In accordance with one aspect of the invention, a method is provided for monitoring a blade structure in a turbine comprising a plurality of radially extending blades mounted on a rotor for rotation about a rotational axis. The method comprises the steps of providing a probe structure including a probe supported in a probe mount adjacent the blade structure, the probe being supported for movement relative to the probe mount for sensing blade passing events, moving the probe to a tracking position to identify a location of a trigger point on the blade structure, moving the probe to a measurement position corresponding to a measurement point on the blade structure wherein the measurement position is determined with reference to the tracking position, and transmitting sensor signals from the probe to a blade vibration monitor wherein the sensor signals correspond to vibrations produced at the measurement point.
In accordance with another aspect of the invention, an apparatus is provided for monitoring a blade structure in a turbine comprising a plurality of radially extending blades mounted on a rotor for rotation about a rotational axis. The apparatus comprises a probe structure including a probe supported in a probe mount adjacent the blade structure. The probe is supported for movement relative to the probe mount for sensing blade passing events. The probe includes a tracking channel for tracking a trigger point on the blade structure and a measurement channel for detecting a measurement point on the blade structure. A blade vibration monitor is provided for receiving sensor signals transmitted from the measurement channel wherein the sensor signals correspond to vibrations produced at the measurement point.
While the specification concludes with claims particularly pointing out and distinctly claiming the present invention, it is believed that the present invention will be better understood from the following description in conjunction with the accompanying Drawing Figures, in which like reference numerals identify like elements, and wherein:
In the following detailed description of the preferred embodiment, reference is made to the accompanying drawings that form a part hereof, and in which is shown by way of illustration, and not by way of limitation, specific preferred embodiments in which the invention may be practiced. It is to be understood that other embodiments may be utilized and that changes may be made without departing from the spirit and scope of the present invention.
A nonsynchronous turbine blade vibration monitoring system (BVM) 20 is also shown in
As further illustrated in
Input signals 26 from the probe structure 22 are provided as inputs to a blade vibration processor 28. The signal 30 from reference sensor 24 is additionally provided as an input to the blade vibration processor 28. The output of the blade vibration processor 28 is input to a signal analyzer 32 which may perform signal conditioning and analysis.
The probe 34 defines a sensor for sensing the passage of blades 14 during rotation of the rotor, and the probe 34 preferably comprises a laser channel 50 including a laser spot source 51 and a light pulse receiver 52, as illustrated diagrammatically in
In the illustrated embodiment of
Variations in the measured vibration amplitude, frequency and phase of each of the blades 14 is detected by a measurement of the passage of the blades 14 relative to the detected OPR reference signal 30 from the sensor 24, and may be specified in terms of an angle of rotation of the rotor 16 from the detection of the reference signal 30 to the target passing event corresponding to the light pulse receiver 52 detecting a light pulse, and the probe 34 producing a corresponding input signal 26.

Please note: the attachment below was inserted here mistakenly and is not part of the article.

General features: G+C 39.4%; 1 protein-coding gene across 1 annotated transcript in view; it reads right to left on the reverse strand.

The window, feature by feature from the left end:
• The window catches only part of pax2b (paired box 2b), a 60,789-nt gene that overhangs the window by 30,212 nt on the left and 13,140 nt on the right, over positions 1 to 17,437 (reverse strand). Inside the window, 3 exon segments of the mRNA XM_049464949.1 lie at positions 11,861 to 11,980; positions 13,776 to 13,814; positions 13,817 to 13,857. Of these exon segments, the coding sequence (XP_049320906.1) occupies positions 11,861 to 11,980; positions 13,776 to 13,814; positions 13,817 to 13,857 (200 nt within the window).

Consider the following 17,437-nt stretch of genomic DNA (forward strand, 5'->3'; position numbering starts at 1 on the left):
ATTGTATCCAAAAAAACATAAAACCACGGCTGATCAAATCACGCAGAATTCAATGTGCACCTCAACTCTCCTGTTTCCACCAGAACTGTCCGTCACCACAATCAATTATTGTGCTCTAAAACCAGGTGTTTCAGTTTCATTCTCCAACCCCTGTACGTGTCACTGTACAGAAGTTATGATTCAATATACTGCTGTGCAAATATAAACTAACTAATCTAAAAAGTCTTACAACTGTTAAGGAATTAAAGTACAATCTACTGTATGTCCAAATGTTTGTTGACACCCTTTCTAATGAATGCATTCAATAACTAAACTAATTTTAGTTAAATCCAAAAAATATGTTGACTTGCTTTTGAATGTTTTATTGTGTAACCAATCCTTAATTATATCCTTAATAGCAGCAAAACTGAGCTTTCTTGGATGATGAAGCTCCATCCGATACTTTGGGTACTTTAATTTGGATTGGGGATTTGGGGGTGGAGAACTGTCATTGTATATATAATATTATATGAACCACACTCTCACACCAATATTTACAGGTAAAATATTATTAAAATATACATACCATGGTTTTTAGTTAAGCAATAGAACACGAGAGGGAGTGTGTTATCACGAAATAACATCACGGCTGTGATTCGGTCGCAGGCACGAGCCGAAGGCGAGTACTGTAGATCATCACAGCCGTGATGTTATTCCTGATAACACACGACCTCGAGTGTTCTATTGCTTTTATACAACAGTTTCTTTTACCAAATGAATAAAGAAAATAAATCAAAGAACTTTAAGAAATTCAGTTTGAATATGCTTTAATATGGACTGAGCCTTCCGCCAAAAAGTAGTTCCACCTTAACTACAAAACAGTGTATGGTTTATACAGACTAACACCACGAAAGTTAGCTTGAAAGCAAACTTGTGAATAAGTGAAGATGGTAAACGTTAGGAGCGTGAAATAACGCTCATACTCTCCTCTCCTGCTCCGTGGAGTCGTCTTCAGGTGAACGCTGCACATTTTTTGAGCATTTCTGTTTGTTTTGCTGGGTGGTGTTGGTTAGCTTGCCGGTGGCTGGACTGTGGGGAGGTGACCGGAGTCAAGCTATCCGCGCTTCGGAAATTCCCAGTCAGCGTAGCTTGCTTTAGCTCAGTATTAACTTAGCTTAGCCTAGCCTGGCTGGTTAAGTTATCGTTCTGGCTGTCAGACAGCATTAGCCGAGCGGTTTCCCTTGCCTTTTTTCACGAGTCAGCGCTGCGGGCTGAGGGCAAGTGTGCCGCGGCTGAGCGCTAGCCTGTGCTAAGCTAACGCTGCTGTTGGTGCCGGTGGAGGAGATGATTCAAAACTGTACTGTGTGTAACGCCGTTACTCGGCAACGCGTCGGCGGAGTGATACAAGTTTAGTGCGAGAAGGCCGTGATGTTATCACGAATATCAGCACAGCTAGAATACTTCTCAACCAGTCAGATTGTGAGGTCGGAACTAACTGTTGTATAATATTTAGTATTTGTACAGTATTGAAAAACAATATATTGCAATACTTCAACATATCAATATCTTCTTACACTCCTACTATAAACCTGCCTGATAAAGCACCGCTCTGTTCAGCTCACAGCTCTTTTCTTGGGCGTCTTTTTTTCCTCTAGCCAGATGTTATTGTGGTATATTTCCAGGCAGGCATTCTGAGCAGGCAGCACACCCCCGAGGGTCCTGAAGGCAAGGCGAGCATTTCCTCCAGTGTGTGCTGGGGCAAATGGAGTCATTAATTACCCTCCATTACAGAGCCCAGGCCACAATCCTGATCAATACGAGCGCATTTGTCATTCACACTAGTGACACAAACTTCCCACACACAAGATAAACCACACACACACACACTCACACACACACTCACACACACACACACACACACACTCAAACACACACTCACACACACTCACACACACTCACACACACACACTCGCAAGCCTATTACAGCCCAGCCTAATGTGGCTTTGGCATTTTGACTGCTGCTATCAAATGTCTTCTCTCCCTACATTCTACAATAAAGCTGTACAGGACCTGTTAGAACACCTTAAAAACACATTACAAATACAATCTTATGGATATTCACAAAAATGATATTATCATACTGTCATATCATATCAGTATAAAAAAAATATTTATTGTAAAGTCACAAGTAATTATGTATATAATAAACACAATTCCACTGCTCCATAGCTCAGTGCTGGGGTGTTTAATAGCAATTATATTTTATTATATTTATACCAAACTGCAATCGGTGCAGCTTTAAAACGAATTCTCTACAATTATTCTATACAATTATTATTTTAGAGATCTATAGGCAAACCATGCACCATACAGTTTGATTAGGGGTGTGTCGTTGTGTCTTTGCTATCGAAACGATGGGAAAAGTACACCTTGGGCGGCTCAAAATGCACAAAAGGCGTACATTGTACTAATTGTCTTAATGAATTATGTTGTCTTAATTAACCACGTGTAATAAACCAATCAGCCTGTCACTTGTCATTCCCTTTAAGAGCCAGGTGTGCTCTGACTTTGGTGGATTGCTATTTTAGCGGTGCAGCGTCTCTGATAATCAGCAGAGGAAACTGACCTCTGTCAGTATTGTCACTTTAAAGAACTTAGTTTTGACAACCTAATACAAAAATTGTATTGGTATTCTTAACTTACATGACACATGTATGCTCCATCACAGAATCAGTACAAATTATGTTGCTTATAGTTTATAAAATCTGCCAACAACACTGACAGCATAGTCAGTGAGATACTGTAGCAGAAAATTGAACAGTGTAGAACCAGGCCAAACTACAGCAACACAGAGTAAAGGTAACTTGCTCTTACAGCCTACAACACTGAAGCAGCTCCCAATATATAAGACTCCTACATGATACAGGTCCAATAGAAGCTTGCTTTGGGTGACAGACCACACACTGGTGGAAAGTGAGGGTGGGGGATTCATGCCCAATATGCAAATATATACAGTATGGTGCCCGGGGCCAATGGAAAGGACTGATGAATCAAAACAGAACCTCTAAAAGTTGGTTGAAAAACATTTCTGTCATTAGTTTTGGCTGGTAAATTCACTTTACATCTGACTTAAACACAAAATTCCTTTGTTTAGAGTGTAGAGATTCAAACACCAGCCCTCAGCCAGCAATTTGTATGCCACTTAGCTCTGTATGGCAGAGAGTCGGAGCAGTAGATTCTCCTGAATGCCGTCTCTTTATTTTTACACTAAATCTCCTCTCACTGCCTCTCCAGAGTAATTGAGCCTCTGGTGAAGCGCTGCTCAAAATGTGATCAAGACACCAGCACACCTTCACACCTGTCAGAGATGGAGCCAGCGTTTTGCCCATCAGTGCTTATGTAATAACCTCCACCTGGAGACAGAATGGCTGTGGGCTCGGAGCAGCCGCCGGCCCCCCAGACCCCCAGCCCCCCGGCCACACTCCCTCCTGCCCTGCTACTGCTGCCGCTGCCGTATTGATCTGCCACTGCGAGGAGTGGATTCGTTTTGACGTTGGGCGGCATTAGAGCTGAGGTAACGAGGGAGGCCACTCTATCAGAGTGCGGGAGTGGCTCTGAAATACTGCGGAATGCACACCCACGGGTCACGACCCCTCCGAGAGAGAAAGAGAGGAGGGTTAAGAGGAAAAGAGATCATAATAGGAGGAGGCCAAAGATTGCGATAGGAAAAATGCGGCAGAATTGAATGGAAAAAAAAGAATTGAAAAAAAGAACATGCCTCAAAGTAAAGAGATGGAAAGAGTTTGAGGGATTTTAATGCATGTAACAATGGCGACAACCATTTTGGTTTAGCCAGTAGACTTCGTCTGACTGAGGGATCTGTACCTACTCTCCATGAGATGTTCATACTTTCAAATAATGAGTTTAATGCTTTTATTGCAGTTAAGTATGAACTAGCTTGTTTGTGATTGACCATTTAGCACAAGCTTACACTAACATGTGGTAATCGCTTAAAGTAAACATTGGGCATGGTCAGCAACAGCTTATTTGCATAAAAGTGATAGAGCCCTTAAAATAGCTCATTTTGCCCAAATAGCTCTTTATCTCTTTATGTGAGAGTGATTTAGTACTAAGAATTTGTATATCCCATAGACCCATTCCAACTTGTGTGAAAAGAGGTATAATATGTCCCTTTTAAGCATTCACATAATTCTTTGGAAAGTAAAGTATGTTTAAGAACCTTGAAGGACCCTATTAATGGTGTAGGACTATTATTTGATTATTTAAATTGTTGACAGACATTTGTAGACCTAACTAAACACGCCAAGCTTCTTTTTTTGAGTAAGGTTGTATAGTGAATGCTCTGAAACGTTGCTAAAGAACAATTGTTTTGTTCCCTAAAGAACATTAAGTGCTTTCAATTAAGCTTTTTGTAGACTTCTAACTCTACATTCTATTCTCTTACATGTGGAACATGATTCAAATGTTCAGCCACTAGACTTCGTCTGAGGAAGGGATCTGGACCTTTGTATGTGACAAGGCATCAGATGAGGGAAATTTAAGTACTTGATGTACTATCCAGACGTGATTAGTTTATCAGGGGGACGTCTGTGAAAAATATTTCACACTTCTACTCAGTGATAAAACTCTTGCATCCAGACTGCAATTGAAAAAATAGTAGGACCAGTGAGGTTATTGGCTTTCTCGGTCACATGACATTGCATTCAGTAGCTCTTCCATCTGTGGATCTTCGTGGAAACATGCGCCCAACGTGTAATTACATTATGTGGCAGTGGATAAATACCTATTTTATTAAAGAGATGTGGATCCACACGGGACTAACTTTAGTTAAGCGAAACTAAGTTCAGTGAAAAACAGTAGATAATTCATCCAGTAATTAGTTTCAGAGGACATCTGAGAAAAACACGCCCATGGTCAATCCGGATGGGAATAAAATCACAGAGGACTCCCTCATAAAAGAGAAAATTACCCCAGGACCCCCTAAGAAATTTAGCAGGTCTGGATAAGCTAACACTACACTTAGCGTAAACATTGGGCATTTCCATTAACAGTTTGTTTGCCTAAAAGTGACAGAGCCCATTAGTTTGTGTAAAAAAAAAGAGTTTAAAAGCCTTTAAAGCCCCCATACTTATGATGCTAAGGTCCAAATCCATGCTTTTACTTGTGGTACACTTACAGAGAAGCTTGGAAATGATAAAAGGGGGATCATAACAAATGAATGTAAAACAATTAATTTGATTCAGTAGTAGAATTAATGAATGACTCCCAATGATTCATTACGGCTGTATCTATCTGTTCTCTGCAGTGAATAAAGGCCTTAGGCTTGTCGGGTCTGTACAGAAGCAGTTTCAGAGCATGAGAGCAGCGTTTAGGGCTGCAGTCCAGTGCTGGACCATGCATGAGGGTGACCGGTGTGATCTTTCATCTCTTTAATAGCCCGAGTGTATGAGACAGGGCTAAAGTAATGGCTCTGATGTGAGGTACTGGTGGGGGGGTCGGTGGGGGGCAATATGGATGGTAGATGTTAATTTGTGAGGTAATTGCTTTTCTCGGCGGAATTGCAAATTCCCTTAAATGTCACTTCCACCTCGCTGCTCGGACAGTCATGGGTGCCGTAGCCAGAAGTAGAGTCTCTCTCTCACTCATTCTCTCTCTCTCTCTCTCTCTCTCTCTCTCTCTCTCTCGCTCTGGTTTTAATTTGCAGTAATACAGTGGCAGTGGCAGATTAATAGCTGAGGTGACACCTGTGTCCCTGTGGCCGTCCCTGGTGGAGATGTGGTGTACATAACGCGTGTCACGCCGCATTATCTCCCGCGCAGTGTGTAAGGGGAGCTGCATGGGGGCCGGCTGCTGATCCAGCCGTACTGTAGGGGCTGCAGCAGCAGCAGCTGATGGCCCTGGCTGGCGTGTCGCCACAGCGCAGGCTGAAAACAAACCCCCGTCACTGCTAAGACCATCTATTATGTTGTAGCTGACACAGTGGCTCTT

After the axial location of the blades 14 is determined based on the position of the dashed line path 72, corresponding to the tracking position 68, the probe 34 is then rotated about the probe rotational axis 40 to move the focused laser light 56 to a measurement position 76. The measurement position 76 is selected to intersect the blades 14 at a preselected measurement point 78 on each blade 14, along an imaginary dashed line measurement path 80 extending in the direction 74 of blade travel. The angular position Θ of the probe 34 may be used to determine the locations of the trigger point 70 and the measurement point 76 relative to the probe 34. Specifically, in the embodiment where the line of light 56 and the receiver optical path 66 extend parallel to the probe axis 40, the locations of the trigger point 70 and the measurement point 78 on the blades 14 may be determined using geometry and the known, measured value for the angular position Θ, and the known blade slope angle α of the blades 14. In the embodiment where the line of light 56 and the receiver optical path 66 extend at an angle from the probe 34, the locations of the trigger point 70 and the measurement point 78 on the blades 14 may be determined using geometry and the known, measured value for the angular position Θ, the known blade slope angle α of the blades 14, the angle of the focused light beam 56, and the distance to the blade tips 63 from the end of the probe 34. While there is some advantage to providing the line of 56 and receiver optical path 66 at an angle from the probe, in that this may reduce the required diameter of the probe 34, this also requires a determination of the distance between the probed tip and the blade tip, which can change as the temperature changes. However, it is possible to calculate the probe tip-to-blade tip distance using the known length of the blade tip 63, the blade slope angle α, and an angular measurement obtained by measuring the angular position of the probe 34 between the locations for detecting the leading edge 60 and the trailing edge 62.